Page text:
Cuyamaca Peak via Lookout Fire Road, Burnt Pine Trail, California Riding & Hiking Trail, Fern Flat Fire Road

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Key for all trip logs
Participants: San Diego Hikers' Net: Ed Butler (KF6DXX), Tom Chester (KF6HPS), Bob Gonsett (W6VR), Glenn Paden (KE6ZLY) and Ted Wilcox (KF6BFI).
Date: 10 October 1998 (Written up 11 October 1998)

Plants in bloom: The poison oak was a festival of colors all by itself, ranging from dark green, light green, yellow, pink to very red. Some small purple asters were blooming, as were several members of the sunflower family. There were some great seed pods on locoweed, all big and puffy, but filled mostly with air.
Weather: Sunny, temperature in 60s.
Bugs: Fairly buggy with black flies. They vanished at the peak itself, but were somewhat bad going up on Lookout Fire Road and fairly bad going down on the various trails and fire roads.
Number of ticks: None.
Number of rattlesnakes: 0
Other pests: None.

Mountain Lion Danger

As we started the hike, we learned that four mountain lions had been killed in the previous Thursday and Friday, all four at Los Vaqueros horse camp on 8 and 9 October 1998. That brought the total to 12 mountain lions killed in the park since 1987.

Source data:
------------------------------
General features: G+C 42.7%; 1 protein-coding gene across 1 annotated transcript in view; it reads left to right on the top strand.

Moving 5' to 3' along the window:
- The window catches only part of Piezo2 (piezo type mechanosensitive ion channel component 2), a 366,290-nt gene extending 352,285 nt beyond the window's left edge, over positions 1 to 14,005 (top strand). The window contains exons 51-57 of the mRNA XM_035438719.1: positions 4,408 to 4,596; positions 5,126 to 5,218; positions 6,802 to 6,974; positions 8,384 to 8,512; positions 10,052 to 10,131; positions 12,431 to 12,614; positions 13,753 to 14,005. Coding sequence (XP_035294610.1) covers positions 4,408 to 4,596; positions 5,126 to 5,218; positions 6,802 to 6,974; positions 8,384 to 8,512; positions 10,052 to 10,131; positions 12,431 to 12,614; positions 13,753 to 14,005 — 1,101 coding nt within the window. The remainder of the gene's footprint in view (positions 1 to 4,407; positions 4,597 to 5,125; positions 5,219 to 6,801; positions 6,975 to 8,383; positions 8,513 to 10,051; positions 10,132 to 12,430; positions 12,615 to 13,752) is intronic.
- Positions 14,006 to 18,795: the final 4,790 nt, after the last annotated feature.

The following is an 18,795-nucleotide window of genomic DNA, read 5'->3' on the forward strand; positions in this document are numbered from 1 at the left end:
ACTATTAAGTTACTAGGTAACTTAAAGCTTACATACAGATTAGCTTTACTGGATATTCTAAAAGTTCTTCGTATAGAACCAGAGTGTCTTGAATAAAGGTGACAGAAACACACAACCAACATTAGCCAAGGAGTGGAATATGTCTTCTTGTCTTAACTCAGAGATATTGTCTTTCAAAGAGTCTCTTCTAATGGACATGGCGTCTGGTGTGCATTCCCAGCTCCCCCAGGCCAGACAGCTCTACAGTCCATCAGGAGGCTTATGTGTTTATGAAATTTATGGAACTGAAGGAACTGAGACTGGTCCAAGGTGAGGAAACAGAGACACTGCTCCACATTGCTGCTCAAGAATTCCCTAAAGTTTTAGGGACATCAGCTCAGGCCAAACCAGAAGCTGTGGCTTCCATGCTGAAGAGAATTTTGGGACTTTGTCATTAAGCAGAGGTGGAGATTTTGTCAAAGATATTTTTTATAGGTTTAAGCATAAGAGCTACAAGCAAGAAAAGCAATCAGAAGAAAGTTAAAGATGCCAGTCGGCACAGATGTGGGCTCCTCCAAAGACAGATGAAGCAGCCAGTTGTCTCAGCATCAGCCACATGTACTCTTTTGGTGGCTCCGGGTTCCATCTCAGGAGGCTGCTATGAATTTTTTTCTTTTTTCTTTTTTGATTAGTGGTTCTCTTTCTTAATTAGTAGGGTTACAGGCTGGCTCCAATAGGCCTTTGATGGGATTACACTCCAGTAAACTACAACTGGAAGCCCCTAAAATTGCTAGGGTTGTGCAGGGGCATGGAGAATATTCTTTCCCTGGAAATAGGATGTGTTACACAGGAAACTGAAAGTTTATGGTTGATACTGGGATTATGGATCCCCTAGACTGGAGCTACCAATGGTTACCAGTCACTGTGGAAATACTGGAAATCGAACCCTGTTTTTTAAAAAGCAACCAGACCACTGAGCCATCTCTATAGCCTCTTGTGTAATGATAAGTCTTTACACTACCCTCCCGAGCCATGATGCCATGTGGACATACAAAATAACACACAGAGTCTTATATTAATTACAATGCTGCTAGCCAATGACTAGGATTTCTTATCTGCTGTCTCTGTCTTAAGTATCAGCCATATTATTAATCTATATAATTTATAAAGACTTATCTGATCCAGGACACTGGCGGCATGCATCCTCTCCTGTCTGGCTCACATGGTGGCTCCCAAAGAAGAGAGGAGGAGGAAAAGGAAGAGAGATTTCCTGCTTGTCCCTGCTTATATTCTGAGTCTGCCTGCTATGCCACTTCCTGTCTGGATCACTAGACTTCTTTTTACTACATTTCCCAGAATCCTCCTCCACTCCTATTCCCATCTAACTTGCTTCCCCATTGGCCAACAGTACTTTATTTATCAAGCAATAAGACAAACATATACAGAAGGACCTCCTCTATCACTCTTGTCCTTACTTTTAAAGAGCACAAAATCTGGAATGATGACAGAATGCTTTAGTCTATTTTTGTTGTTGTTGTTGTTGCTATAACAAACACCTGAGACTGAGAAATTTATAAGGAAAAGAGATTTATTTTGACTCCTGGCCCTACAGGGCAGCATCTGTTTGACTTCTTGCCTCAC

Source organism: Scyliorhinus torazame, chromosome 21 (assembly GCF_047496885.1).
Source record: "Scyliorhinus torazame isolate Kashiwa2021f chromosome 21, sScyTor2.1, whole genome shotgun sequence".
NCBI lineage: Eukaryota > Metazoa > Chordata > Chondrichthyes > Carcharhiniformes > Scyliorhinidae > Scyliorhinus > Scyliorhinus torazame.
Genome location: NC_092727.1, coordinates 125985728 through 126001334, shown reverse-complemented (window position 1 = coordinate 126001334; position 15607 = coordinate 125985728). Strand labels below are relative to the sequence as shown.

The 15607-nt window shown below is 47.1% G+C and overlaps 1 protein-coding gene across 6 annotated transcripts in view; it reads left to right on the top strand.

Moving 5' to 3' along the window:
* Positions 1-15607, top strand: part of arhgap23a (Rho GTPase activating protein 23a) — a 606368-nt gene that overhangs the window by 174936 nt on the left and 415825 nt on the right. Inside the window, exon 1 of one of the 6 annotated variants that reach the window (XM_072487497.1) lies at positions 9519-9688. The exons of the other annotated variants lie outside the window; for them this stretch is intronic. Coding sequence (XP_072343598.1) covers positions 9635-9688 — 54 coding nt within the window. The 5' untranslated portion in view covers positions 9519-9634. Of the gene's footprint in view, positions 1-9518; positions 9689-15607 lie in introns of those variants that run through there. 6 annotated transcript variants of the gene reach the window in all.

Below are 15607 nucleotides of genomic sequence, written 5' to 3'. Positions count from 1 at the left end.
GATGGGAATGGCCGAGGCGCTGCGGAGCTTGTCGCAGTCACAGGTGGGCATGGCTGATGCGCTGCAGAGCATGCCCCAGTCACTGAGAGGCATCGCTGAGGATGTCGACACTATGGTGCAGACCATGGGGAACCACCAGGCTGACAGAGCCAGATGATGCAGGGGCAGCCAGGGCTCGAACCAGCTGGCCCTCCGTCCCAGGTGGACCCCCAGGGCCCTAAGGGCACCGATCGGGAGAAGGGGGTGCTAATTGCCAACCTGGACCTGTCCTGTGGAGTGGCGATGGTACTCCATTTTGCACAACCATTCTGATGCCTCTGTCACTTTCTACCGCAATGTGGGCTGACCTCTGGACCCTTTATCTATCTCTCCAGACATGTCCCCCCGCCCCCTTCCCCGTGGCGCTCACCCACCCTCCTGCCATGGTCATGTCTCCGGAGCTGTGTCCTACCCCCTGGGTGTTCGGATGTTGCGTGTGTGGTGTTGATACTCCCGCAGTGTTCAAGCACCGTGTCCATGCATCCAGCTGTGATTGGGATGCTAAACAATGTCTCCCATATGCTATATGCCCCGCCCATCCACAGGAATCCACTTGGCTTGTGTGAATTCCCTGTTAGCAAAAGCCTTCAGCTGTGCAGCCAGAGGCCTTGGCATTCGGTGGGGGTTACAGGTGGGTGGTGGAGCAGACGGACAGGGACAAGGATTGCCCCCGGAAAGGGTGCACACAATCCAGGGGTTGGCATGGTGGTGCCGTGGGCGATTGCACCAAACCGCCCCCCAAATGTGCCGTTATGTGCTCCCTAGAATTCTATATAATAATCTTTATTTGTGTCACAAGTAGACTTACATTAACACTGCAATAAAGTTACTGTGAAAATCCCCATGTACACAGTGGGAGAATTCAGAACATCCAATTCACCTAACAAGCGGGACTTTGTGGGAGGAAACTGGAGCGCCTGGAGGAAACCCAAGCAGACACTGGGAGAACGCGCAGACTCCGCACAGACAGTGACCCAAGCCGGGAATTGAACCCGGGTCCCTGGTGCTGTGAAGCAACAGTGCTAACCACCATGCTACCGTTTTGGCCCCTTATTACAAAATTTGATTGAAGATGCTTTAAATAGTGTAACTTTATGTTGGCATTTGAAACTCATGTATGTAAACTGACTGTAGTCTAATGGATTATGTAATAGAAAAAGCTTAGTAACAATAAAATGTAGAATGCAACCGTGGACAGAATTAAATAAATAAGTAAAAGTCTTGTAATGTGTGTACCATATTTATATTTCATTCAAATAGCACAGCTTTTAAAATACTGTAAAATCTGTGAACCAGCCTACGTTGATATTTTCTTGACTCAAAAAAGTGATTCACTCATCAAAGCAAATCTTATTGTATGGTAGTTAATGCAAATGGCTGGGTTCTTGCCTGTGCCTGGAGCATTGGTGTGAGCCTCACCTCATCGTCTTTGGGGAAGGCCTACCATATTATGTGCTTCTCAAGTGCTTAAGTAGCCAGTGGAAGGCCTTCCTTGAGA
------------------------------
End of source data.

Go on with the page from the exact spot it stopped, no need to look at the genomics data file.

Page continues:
Since the late 1980s, the park has warned people not to hike, run, horseback ride or bike alone due to the danger of mountain lions.

In early August, 1998, the park was closed for about a week after a woman encountered a cougar near Stonewall Peak. In that incident, a woman used pepper spray on an aggressive cougar and finally repelled it from attacking her and a female friend after a 15-minute ordeal.

On 10 December 1994, Iris M. Kenna (1938-1994) was killed by a cougar near the bench dedicated to her while hiking to Cuyamaca Peak alone in the early morning. The bench is at the intersection of the Lookout Fire Road and Azalea Springs Fire Road / Fern Flat Fire Road. Although Kenna was in excellent physical condition, she was slight -- about 5-foot-4 and no more than 115 pounds.

In 1988, two cougars were killed after they chased a German couple and their young son.

For more information, see Mountain Lion Attacks On People in the U.S. and Canada.

Msc. Information

We talked with some State Forestry Fire Department firefighters resting on the Iris M. Kenna Memorial Bench on the way up, and learned that the pack of hoses that they were each carrying weighed 50 pounds, which we verified by lifting them up. Firefighters are pretty impressive.....

In all of the below, "Fire Road" and "Trail" are pretty interchangeable. The State Park Map often says "Trail" when the signs on the trail say "Road". The reason for the confusion is clear: many of the fire roads have definitely become trails, with evidence of a wide road nearly nonexistent in places.

The view from Cuyamaca Peak is stunning - we were able to identify Mt. Woodson, Santiago Peak (Santa Anas), Black Mountain, Mt. Baldy (Angeles Mtns.), Palomar, San Gorgonio, Volcan Mountain, San Jacinto, Middle Peak, North Peak, Toro Peak (Santa Rosa Mtns.), and Granite Mountain, in rough order from west through north and east. Ed Butler provided the distance and azimuth to the following: